Like all the sessions that I attended, the “T2D in General Practice” session was full to capacity. Featuring Kashiff Arfan

 

Diabetes Learning No.3. There is an unacceptably high proportion of patients who slip through the net, so do not receive the care and management they need

The talk on Clinical Inertia by Dr Suzy Hope was great as it highlighted the challenges faced in delivering the best possible healthcare to diabetic patients. A key statistic from the Quality Outcomes Framework (QOF) data shows that 49% of diabetic patients did not undergo the full spectrum of BASIC tests (please refer to the below slide for this and other figures).

Clinical Inertia Talk: Department of Health 2012-13 Report on management of adult diabetic services
  1. Only 20% achieve recommended levels of blood glucose, blood pressure and cholesterol
  2. 24,000 premature deaths per year due to ineffective management
  3. 80% of diabetes costs due to avoidable complications
  4. Less than half (49%) of patients do not receive all the basic tests (QOF)
  5. Absence of the simple tests increase risk of developing complications.

 

Diabetes Learning No.4. Similar to learning No.3, there is an unacceptably high proportion of patients who slip through the net, so do not receive the required personalised support to overcome BurnOut

I then went to listen to a presentation by Debbie Hicks on Diabetes Burnout which can be described as the development of a complete disregard for the management of blood sugar levels by diabetics. The speaker quoted a figure of 44% of diabetics being affected by this phenomenon, which has clear implications for the safety and wellbeing of these individuals.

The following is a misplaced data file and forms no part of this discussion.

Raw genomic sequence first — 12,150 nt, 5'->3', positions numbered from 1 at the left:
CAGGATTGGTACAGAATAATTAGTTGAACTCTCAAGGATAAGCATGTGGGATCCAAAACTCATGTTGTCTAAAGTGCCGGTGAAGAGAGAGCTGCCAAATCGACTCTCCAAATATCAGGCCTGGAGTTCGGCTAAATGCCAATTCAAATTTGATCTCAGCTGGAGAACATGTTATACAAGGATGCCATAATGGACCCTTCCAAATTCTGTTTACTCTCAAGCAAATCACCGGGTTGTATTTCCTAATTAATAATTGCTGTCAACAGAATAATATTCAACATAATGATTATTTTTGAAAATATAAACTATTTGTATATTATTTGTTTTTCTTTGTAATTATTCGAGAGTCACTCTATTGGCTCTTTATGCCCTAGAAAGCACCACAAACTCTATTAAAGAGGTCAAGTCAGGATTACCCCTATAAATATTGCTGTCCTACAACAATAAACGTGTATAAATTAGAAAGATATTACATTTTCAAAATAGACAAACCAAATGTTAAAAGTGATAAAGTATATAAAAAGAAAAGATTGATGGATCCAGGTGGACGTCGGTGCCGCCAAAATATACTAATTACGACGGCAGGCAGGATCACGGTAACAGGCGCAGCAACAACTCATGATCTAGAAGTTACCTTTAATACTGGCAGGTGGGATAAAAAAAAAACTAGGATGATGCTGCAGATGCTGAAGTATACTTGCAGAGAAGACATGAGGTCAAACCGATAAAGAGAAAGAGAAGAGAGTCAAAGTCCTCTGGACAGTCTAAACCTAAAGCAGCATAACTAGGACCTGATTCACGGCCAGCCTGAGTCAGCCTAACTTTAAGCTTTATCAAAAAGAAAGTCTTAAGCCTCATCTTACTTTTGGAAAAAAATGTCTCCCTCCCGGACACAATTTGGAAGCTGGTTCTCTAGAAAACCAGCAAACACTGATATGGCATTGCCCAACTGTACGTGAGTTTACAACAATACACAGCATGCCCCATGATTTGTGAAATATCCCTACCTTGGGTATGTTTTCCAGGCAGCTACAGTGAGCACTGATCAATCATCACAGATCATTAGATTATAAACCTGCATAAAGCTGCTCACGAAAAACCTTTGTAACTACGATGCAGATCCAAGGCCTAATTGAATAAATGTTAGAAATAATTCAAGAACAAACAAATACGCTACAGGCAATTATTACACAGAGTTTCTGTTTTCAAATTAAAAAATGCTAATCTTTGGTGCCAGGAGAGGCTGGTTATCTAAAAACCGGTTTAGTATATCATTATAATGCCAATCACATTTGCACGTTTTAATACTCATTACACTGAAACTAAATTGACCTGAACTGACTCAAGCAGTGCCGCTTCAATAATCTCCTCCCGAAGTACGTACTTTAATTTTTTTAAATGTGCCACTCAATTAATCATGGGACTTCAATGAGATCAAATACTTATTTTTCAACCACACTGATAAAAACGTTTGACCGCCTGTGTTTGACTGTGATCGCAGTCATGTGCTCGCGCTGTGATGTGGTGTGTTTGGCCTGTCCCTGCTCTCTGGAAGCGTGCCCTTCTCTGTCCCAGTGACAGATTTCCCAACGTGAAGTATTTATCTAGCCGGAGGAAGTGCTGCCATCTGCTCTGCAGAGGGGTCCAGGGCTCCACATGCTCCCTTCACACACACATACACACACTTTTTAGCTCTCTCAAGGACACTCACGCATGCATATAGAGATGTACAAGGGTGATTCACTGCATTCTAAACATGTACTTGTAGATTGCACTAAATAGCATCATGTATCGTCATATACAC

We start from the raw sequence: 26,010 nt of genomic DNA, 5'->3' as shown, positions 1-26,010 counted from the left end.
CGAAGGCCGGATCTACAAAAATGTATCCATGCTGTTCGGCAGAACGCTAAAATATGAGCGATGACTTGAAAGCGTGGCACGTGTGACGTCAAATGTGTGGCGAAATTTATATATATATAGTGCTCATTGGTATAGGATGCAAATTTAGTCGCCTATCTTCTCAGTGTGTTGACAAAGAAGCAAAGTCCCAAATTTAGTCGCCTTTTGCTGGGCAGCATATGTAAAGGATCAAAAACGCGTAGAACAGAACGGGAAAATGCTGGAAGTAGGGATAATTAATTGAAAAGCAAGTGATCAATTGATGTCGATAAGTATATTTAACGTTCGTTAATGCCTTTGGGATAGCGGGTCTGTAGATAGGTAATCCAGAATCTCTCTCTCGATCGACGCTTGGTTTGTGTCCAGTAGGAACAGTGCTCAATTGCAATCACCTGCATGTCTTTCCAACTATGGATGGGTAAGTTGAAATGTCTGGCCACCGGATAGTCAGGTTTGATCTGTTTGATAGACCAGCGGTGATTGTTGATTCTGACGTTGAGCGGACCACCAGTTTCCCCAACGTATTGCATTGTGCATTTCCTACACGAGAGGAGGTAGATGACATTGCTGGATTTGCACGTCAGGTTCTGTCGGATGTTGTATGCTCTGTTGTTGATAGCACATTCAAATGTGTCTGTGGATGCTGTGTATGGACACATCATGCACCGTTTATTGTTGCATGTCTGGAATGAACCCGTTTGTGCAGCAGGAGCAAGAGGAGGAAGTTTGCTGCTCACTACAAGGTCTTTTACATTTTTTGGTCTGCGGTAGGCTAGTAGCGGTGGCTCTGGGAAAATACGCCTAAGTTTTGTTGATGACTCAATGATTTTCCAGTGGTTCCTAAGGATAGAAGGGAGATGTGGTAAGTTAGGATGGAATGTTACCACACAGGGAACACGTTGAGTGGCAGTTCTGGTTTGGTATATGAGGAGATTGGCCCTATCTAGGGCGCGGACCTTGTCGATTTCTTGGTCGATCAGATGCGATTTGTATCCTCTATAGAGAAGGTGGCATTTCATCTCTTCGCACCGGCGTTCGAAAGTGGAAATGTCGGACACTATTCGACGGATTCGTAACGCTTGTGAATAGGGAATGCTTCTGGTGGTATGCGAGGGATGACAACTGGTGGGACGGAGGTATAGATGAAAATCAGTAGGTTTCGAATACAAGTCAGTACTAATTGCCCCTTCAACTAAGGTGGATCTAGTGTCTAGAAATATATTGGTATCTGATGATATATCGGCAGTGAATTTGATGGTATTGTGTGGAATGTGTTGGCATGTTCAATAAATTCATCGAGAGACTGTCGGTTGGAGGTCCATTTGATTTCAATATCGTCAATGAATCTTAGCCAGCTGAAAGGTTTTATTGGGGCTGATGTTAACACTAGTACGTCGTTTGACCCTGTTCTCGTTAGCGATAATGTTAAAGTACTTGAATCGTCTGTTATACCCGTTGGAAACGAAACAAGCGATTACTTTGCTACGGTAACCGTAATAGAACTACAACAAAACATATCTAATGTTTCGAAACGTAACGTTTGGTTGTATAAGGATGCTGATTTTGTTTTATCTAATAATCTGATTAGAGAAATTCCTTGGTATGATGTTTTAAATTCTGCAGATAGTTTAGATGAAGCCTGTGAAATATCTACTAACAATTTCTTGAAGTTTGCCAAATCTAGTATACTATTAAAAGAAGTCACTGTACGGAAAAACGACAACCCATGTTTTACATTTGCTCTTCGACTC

Diabetes Burnout – Debbie Hicks (Co-Chair of TREND-UK)

 

Diabetes Learning No.5. “Money Can’t Solve Our Problems…   ”

 

Keith Vaz, MP had given a Key-note presentation around the theme of prevention being better than cure. He eloquently shared an insightful and humorous anecdote, which unfortunately I cannot fully capture here in a few words. However, the key point from my perspective was that around 10 years ago the Member of Parliament had attended an opening ceremony of a diabetes centre and gave a blood sample for the cameras (yep, the things politicians do for cameras). He was later informed that the blood had been analysed and he was an asymptomatic type-2 diabetic, which ties into the earlier talk by Dr Kate Sidaway. So, this story again emphasises the problem of not identifying patients who should ideally be managed at the earliest possible stage.

 

Rt Hon Keith Vaz MP and Dr Mohammed Kamran

Keith Vaz informed the audience that the government invests £10 billion per annum for diabetes management, although diabetes.co.uk estimates the figure at £14 billion per year. Either way, it’s a lot of money. Whilst I like to think that the money spend is focused and hopefully wisely spent, it is clear that there are cracks that need mending with respect to helping those patients that are currently being missed by the system. Therefore, a meaningful re-think at some level is needed if we are to avoid falling foul to Einstein’s view of insanity (repeatedly doing the same thing and somehow expecting a different outcome).

 

Future Genetics is mapping out clinical studies that address the health inequalities that exist in the UK

 

Let us know your thoughts on this article, and please feel free to share any experiences you have had.